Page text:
The Power and Perils of Accutane
This is serious stuff. Accutane® is actually a brand name for isotretinoin, a very potent drug used primarily to treat persistent nodular acne. Isotretinoin in any form is available only by prescription from a certified pharmacy. It must be used under the close supervision of a board-certified dermatologist, and is carefully controlled. There are good reasons for that. Here are some ups and downs of Accutane.
Understanding the Fraught History of the Drug
Isotretinoin was originally studied and patented in 1969 by Roche Laboratories as a possible treatment for skin cancer. Isotretinoin (also known as 13-cis-retinoic acid) proved to be ineffective for that purpose so was set aside. Then, a decade later, the compound demonstrated surprising success as a treatment for severe acne that was not responsive to other therapies. The drug was subsequently approved by the FDA in 1982 as a treatment for acne and marketed as Accutane. It was a resounding success.
To counter compelling evidence that the medication could cause miscarriage, birth defects, and related complications in pregnant women, prescriptions came with a warning label, accompanied by cautionary information sent to doctors and pharmacists. Within a year, numerous lawsuits against the drug manufacturer were filed. Throughout the 1980s warning efforts escalated as the FDA and other regulatory agencies debated what to do.
Eventually, doctors were issued informed consent forms to be signed by patients and a series of increasingly stringent pregnancy prevention programs were put in place. Other side effects, including gastrointestinal complications and psychiatric disorders, were reported as well. In 2002 the original patents expired, opening the market to generic versions of Accutane selling at lower cost. In June 2009, buffeted by declining sales and escalating personal injury lawsuits, Roche Pharmaceuticals gave up on the entire venture, discontinuing manufacture and withdrawing the Accutane name and brand from the United States.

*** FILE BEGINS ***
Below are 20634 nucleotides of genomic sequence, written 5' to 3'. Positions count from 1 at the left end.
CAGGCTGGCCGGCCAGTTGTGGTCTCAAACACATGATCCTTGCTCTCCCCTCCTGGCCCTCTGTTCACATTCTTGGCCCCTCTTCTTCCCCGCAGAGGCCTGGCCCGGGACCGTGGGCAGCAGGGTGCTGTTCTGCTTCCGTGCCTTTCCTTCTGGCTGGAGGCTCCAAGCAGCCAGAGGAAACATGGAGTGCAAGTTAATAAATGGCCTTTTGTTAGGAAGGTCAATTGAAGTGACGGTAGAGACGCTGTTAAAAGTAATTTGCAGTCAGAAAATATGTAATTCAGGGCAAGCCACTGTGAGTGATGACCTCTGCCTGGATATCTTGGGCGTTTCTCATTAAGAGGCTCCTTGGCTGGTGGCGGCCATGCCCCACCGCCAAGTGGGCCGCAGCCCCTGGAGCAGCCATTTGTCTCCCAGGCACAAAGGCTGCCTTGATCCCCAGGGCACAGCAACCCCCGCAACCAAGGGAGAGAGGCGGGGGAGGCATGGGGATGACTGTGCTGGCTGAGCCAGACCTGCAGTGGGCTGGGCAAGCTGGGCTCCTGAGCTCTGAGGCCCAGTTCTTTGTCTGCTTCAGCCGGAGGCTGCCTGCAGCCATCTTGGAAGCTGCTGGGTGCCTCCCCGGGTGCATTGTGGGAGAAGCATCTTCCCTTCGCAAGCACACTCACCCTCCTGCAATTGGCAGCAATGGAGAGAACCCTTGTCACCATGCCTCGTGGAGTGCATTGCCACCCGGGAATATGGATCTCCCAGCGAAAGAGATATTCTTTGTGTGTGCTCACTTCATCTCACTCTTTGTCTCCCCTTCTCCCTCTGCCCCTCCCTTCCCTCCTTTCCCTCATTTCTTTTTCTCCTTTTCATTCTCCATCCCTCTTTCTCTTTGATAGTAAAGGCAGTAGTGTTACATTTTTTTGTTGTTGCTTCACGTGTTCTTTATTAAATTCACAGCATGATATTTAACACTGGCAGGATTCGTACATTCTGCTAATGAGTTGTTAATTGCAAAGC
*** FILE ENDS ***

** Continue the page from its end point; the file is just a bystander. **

But isotretinoin didn’t go away. Why? Because it works. No other medication has proved to be as effective in treating the ravages of severe nodular acne and cystic acne. Today it’s marketed in the U.S. and worldwide under numerous labels and often unofficially still called Accutane. There are many ups and downs of Accutane that each person should consider before use.
Isotretinoin Is the Acne Drug of Last Resort
For most people acne is merely an annoyance, managed with good skincare and over-the-counter ointments and creams. Nodular acne is another matter entirely. It’s severe, it’s painful, and left untreated, it can produce severe scars. The condition causes hard lumps or nodules to form deep under the skin and manifest on the surface as angry red bumps. Lasting for weeks or even months, the nodules involve a type of bacteria that gets trapped in the pores, along with dead skin cells, hair, and the sebum (an oil made by the body) that keeps skin moist. The resulting infection leads to inflammation and disfiguring surface breakouts. Causes include hormones, genetics, skincare products that clog pores, some medications, and anxiety and stress. Nodular acne can afflict anyone. But it’s more common in adolescents and young adults. Androgen hormones cause oil in the skin to thicken, especially among those assigned male at birth.
The Most Effective
Cystic acne is a related condition also involving swelling and inflammation. Pus-filled cysts develop far under the skin as bacteria, oil, and dead skin cells are trapped and block pores. Ranging in size from a pea to a dime, the cysts are painful to the touch and crusty as fluid drains. Permanent scarring can occur.